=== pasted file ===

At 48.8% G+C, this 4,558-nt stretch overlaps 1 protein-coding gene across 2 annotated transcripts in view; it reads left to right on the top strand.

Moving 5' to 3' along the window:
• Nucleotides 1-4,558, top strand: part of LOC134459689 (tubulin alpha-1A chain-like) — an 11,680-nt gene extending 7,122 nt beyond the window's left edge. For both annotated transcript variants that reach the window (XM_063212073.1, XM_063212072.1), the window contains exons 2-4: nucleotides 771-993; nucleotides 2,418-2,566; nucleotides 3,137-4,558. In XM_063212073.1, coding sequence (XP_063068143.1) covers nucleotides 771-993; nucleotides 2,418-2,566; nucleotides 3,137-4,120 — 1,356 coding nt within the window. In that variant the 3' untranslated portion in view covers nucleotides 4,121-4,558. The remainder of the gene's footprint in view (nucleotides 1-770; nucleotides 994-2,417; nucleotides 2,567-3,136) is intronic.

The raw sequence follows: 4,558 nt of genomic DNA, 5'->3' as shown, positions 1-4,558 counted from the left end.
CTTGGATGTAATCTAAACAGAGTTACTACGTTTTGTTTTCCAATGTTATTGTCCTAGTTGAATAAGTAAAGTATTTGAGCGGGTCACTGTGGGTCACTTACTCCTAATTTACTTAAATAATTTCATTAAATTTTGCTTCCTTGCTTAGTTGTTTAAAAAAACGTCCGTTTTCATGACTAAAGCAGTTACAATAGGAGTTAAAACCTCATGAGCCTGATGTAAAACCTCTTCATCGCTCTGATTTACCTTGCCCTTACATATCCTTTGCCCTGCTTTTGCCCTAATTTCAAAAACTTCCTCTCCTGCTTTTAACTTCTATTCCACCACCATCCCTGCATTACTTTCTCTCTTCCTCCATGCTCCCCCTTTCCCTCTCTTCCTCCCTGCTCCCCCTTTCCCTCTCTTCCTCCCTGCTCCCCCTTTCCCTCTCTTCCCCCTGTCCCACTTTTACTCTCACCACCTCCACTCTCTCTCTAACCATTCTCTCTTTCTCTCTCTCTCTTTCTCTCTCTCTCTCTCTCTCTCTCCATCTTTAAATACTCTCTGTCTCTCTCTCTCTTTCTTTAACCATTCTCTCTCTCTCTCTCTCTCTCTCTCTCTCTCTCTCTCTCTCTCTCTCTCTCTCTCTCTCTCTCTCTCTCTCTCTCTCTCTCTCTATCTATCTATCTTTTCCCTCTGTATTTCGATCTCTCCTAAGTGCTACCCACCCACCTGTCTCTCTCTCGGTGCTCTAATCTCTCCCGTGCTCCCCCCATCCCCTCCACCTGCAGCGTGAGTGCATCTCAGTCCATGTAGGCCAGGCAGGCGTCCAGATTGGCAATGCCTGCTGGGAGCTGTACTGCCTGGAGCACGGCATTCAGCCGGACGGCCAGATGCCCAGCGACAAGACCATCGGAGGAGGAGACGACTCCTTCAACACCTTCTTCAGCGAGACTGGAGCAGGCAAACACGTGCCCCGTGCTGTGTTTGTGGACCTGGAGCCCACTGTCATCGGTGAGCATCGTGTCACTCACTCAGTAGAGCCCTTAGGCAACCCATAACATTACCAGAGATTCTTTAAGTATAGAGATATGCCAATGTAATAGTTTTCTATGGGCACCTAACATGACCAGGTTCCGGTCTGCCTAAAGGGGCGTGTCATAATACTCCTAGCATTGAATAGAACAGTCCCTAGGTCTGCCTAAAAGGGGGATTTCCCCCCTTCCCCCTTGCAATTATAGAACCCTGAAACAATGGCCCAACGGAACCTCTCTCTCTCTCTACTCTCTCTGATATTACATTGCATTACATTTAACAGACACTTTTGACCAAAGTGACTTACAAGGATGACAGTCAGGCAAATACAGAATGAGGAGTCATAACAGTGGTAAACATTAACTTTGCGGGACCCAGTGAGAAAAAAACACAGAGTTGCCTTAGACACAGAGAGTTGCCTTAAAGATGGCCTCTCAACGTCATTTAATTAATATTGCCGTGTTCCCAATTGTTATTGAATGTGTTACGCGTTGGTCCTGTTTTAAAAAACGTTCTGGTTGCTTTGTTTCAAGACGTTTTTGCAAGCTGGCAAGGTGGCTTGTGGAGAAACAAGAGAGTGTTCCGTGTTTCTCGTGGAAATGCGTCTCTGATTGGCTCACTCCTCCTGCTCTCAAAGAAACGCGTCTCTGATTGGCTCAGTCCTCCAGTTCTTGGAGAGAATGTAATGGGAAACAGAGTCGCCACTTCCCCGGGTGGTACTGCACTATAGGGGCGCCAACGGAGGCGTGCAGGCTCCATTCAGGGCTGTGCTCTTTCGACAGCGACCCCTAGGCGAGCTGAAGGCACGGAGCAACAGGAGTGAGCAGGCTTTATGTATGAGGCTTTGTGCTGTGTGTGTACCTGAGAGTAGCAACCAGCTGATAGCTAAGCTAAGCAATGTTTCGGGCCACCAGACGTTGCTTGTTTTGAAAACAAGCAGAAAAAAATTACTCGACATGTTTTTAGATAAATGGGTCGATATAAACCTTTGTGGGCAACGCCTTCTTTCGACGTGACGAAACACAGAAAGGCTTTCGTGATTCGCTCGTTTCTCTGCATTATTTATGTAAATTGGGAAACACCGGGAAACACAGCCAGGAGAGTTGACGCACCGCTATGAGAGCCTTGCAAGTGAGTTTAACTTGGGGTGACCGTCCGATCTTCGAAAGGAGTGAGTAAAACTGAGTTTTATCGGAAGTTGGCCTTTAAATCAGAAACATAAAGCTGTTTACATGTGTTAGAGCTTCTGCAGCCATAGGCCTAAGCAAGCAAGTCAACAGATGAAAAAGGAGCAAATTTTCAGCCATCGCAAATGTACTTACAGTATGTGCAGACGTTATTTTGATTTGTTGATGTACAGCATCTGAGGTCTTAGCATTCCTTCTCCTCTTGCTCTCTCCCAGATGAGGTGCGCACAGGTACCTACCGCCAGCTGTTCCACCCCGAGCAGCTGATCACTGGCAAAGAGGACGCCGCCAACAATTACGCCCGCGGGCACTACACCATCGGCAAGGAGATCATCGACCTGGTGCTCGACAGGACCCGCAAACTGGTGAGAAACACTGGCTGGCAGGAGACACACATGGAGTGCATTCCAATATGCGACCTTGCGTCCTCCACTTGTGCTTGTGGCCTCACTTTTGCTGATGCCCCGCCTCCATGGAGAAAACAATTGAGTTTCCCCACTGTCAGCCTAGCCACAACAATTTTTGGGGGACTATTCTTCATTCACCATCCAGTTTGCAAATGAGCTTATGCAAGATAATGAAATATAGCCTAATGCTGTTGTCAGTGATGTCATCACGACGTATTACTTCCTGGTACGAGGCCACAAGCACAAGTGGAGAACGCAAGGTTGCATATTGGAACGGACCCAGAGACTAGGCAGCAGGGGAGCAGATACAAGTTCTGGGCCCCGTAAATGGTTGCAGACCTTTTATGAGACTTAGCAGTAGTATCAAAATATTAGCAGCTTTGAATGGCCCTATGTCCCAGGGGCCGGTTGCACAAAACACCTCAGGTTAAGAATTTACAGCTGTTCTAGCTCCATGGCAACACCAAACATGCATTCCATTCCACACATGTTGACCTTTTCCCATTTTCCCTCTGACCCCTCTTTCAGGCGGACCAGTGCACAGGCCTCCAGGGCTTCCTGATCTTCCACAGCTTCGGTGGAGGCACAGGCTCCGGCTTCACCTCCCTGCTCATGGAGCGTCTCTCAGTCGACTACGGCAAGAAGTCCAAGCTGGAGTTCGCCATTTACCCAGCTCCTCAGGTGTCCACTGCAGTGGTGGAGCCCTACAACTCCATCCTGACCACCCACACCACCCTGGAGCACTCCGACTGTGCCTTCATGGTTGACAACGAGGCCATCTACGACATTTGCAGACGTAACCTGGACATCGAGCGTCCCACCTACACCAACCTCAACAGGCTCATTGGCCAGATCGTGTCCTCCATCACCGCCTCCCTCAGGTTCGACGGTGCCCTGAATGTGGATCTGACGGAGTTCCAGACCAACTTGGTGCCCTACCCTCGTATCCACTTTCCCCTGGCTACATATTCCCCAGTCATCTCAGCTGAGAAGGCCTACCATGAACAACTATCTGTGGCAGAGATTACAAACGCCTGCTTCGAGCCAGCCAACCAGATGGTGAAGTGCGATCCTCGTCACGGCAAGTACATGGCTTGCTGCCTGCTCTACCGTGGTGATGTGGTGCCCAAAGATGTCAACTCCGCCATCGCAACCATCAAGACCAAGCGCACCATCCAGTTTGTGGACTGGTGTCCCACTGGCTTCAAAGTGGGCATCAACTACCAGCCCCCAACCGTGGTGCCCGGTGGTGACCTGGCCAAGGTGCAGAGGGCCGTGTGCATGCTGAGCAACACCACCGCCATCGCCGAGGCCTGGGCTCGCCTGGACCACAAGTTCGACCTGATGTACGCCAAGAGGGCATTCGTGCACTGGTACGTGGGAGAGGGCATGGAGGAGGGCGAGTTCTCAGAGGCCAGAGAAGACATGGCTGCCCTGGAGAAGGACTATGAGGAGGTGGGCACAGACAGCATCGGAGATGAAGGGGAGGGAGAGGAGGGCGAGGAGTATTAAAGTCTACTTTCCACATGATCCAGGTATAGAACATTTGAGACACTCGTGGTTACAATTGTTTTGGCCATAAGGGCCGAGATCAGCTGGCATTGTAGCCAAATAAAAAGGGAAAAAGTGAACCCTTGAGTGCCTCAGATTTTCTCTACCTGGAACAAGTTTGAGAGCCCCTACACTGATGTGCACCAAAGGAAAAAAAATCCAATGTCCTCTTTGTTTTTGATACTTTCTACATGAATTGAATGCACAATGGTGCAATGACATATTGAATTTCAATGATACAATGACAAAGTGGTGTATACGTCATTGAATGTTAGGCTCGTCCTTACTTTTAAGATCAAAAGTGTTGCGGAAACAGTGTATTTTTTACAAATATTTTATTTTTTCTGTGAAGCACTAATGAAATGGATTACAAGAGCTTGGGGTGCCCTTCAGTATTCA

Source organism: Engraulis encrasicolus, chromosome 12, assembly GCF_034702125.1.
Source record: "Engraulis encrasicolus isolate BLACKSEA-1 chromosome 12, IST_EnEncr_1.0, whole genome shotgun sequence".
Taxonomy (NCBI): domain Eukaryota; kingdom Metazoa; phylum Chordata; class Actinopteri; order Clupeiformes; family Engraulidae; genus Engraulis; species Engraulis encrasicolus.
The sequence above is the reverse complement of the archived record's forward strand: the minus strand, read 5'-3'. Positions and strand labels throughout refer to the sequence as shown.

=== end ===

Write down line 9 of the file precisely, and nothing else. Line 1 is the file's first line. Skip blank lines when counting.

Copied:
The sequence above is the reverse complement of the archived record's forward strand: the minus strand, read 5'-3'. Positions and strand labels throughout refer to the sequence as shown.